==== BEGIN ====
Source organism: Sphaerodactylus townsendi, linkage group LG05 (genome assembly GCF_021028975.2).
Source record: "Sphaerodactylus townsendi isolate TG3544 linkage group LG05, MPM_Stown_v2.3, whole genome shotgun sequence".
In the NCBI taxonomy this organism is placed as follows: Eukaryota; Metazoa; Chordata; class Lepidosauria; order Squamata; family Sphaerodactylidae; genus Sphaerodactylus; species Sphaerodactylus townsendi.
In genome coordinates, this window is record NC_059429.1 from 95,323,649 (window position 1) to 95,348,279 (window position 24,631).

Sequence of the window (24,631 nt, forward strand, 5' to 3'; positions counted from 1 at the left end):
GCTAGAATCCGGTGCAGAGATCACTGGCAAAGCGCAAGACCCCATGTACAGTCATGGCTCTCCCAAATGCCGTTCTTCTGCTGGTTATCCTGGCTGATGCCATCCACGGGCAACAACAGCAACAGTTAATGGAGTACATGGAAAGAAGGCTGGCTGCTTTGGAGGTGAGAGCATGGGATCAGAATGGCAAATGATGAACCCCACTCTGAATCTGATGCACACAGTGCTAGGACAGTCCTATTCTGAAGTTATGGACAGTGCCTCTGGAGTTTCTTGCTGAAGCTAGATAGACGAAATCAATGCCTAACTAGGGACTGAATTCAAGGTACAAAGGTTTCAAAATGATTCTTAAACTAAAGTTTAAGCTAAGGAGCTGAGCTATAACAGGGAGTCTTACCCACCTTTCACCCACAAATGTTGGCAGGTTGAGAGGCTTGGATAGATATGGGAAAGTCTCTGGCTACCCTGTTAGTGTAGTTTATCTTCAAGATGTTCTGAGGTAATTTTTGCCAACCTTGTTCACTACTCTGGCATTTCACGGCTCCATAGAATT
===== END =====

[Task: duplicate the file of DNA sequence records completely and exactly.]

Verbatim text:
Source organism: Sphaerodactylus townsendi, linkage group LG05 (genome assembly GCF_021028975.2).
Source record: "Sphaerodactylus townsendi isolate TG3544 linkage group LG05, MPM_Stown_v2.3, whole genome shotgun sequence".
In the NCBI taxonomy this organism is placed as follows: Eukaryota; Metazoa; Chordata; class Lepidosauria; order Squamata; family Sphaerodactylidae; genus Sphaerodactylus; species Sphaerodactylus townsendi.
In genome coordinates, this window is record NC_059429.1 from 95,323,649 (window position 1) to 95,348,279 (window position 24,631).

Sequence of the window (24,631 nt, forward strand, 5' to 3'; positions counted from 1 at the left end):
GCTAGAATCCGGTGCAGAGATCACTGGCAAAGCGCAAGACCCCATGTACAGTCATGGCTCTCCCAAATGCCGTTCTTCTGCTGGTTATCCTGGCTGATGCCATCCACGGGCAACAACAGCAACAGTTAATGGAGTACATGGAAAGAAGGCTGGCTGCTTTGGAGGTGAGAGCATGGGATCAGAATGGCAAATGATGAACCCCACTCTGAATCTGATGCACACAGTGCTAGGACAGTCCTATTCTGAAGTTATGGACAGTGCCTCTGGAGTTTCTTGCTGAAGCTAGATAGACGAAATCAATGCCTAACTAGGGACTGAATTCAAGGTACAAAGGTTTCAAAATGATTCTTAAACTAAAGTTTAAGCTAAGGAGCTGAGCTATAACAGGGAGTCTTACCCACCTTTCACCCACAAATGTTGGCAGGTTGAGAGGCTTGGATAGATATGGGAAAGTCTCTGGCTACCCTGTTAGTGTAGTTTATCTTCAAGATGTTCTGAGGTAATTTTTGCCAACCTTGTTCACTACTCTGGCATTTCACGGCTCCATAGAATT